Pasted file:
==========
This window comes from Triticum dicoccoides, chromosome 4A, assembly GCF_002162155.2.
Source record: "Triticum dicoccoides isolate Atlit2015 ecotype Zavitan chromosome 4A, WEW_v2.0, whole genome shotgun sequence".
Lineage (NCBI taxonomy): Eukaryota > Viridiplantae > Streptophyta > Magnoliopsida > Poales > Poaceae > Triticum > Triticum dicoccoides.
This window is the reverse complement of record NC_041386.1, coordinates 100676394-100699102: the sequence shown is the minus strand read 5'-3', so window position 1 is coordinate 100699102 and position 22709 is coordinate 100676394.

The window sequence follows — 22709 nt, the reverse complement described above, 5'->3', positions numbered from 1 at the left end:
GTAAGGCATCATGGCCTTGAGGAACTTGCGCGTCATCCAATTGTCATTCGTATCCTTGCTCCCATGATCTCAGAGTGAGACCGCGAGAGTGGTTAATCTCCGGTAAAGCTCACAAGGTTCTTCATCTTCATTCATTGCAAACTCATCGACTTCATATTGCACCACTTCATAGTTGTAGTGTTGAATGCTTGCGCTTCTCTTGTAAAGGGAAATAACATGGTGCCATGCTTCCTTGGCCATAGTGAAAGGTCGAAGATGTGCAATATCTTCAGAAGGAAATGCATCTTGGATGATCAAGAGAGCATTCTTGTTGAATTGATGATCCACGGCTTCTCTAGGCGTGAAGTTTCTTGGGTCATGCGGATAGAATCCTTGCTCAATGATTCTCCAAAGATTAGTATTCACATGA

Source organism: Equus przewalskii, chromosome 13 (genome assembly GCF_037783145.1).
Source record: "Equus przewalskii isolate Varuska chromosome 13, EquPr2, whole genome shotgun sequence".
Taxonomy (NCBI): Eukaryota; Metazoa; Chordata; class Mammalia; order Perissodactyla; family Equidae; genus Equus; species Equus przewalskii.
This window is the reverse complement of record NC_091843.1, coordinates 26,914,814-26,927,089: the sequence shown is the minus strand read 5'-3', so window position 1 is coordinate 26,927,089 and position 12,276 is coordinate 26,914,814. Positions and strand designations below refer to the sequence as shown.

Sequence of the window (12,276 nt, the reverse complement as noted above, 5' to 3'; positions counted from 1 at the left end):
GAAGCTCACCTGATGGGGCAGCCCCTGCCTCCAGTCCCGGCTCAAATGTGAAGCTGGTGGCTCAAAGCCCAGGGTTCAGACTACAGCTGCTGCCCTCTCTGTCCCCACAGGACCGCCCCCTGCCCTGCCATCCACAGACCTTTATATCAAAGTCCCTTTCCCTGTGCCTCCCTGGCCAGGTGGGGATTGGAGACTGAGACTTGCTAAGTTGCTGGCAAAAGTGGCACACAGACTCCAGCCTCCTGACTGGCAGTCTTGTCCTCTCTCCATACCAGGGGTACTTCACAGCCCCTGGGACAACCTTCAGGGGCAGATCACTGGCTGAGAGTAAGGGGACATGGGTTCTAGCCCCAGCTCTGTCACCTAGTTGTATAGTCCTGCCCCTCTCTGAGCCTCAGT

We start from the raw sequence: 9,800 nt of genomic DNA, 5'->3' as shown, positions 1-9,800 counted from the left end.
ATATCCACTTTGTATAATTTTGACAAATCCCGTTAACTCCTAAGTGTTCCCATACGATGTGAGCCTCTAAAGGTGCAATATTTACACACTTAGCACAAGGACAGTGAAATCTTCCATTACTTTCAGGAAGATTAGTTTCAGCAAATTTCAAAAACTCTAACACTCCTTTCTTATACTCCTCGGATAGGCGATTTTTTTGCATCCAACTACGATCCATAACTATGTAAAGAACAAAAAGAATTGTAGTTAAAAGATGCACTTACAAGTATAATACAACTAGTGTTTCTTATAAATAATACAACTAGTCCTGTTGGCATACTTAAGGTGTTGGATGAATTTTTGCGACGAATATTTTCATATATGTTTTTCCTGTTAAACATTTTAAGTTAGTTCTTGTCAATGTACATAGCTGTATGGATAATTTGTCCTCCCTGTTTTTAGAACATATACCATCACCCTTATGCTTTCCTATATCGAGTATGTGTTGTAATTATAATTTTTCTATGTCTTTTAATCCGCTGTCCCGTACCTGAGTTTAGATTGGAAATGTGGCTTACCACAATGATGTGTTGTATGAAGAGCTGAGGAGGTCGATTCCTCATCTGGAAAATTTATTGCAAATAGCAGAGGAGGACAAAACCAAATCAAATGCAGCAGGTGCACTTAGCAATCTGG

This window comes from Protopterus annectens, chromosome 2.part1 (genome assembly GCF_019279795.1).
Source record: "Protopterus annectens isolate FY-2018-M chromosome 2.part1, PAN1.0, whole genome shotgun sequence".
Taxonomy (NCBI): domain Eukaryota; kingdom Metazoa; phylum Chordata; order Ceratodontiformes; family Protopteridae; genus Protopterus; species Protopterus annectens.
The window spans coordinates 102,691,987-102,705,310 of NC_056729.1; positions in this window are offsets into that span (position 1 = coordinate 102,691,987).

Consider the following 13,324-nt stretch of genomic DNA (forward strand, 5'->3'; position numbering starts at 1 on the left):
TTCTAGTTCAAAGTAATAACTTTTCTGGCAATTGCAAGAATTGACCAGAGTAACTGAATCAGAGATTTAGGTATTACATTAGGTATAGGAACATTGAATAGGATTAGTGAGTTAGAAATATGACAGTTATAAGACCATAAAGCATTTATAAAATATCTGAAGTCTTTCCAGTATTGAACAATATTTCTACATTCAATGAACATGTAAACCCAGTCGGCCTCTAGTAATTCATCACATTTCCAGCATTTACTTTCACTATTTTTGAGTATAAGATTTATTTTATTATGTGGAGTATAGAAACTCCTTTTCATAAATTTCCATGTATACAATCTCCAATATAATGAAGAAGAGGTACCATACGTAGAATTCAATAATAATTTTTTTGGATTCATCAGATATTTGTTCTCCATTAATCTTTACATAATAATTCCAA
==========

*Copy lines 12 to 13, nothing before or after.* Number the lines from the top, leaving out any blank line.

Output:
GAAGCTCACCTGATGGGGCAGCCCCTGCCTCCAGTCCCGGCTCAAATGTGAAGCTGGTGGCTCAAAGCCCAGGGTTCAGACTACAGCTGCTGCCCTCTCTGTCCCCACAGGACCGCCCCCTGCCCTGCCATCCACAGACCTTTATATCAAAGTCCCTTTCCCTGTGCCTCCCTGGCCAGGTGGGGATTGGAGACTGAGACTTGCTAAGTTGCTGGCAAAAGTGGCACACAGACTCCAGCCTCCTGACTGGCAGTCTTGTCCTCTCTCCATACCAGGGGTACTTCACAGCCCCTGGGACAACCTTCAGGGGCAGATCACTGGCTGAGAGTAAGGGGACATGGGTTCTAGCCCCAGCTCTGTCACCTAGTTGTATAGTCCTGCCCCTCTCTGAGCCTCAGT

We start from the raw sequence: 9,800 nt of genomic DNA, 5'->3' as shown, positions 1-9,800 counted from the left end.